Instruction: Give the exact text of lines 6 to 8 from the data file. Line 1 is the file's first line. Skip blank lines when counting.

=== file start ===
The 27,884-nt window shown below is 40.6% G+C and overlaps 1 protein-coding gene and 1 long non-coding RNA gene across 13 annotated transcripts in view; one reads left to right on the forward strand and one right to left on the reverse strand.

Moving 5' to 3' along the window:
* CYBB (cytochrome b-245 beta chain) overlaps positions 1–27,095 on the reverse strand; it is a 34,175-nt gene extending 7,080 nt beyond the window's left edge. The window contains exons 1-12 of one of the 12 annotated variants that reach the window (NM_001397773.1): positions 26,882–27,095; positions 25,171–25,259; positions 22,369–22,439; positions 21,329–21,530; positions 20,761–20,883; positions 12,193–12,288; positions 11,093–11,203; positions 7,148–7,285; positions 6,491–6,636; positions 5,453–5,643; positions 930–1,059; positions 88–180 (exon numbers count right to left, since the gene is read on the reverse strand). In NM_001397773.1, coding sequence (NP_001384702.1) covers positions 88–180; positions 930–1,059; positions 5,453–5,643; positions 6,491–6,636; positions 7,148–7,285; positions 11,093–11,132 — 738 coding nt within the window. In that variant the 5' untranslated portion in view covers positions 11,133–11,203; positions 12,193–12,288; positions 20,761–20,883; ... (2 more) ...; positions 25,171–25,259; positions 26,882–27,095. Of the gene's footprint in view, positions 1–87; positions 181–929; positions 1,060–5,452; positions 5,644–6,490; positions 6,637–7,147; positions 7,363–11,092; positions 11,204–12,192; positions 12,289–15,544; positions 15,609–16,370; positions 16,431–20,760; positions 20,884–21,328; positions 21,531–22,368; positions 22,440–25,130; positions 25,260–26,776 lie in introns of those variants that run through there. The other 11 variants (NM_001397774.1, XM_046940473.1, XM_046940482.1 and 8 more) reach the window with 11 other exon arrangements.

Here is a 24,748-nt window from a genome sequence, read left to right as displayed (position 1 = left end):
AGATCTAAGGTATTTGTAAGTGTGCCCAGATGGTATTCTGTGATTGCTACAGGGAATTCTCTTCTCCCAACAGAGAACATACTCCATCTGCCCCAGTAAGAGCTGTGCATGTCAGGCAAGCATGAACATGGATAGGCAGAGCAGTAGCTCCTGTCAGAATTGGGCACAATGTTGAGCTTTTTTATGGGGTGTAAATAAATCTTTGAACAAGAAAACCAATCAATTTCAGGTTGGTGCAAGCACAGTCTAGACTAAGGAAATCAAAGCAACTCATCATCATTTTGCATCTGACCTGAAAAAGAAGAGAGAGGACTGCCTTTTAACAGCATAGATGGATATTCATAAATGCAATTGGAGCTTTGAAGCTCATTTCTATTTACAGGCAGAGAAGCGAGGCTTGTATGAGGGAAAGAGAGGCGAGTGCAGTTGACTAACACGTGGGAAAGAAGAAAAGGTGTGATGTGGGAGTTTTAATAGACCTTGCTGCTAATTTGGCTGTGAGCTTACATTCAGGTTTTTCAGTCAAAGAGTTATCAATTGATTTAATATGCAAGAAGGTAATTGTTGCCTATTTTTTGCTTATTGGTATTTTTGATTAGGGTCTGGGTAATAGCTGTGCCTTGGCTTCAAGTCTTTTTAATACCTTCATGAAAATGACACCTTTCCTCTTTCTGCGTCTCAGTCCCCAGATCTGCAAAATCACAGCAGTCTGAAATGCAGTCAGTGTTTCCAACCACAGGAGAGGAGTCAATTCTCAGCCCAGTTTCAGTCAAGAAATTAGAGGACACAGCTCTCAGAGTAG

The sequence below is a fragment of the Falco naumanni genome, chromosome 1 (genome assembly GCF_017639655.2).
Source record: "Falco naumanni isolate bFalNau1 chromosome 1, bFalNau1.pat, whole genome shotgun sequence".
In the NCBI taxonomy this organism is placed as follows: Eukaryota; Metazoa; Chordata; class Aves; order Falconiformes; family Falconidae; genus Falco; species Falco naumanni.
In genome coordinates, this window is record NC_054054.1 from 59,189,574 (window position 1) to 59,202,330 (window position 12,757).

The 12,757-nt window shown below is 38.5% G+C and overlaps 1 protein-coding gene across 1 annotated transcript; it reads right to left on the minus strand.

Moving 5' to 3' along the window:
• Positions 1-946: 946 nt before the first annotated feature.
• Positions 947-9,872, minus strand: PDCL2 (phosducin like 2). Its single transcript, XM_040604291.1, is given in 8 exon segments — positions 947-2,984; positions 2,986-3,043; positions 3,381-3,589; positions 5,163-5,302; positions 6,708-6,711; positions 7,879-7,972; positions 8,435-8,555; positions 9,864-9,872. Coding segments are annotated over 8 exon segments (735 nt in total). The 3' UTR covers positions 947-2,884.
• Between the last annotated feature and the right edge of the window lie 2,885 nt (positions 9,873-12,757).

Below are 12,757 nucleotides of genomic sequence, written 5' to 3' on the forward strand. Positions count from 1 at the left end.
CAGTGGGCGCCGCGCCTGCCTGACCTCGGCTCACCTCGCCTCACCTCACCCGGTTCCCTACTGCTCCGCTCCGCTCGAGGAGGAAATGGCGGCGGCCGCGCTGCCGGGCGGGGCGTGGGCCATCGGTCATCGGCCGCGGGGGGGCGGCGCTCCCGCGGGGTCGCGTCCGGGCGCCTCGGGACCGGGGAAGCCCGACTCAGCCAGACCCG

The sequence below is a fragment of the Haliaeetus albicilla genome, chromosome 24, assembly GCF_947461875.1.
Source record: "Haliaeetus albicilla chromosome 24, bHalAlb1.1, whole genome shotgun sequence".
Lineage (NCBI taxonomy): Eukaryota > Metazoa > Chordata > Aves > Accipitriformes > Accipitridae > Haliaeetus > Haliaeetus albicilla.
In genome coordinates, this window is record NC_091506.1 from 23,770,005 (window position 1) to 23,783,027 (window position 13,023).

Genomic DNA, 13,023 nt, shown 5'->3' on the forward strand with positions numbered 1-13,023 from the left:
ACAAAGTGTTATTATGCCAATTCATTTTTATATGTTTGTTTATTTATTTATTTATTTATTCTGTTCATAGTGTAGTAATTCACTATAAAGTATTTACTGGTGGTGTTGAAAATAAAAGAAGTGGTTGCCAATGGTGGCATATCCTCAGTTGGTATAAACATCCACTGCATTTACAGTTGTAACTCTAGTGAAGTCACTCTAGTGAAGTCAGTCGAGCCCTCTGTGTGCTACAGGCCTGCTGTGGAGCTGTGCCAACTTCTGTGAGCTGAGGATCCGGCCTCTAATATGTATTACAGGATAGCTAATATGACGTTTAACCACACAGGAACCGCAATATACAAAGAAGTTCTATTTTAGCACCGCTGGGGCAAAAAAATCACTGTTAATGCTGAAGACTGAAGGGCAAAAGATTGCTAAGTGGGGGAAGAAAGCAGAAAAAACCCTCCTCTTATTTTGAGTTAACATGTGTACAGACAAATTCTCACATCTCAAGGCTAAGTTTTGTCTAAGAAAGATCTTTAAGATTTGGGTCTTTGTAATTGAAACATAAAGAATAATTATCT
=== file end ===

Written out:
The sequence below is a fragment of the Falco naumanni genome, chromosome 1 (genome assembly GCF_017639655.2).
Source record: "Falco naumanni isolate bFalNau1 chromosome 1, bFalNau1.pat, whole genome shotgun sequence".
In the NCBI taxonomy this organism is placed as follows: Eukaryota; Metazoa; Chordata; class Aves; order Falconiformes; family Falconidae; genus Falco; species Falco naumanni.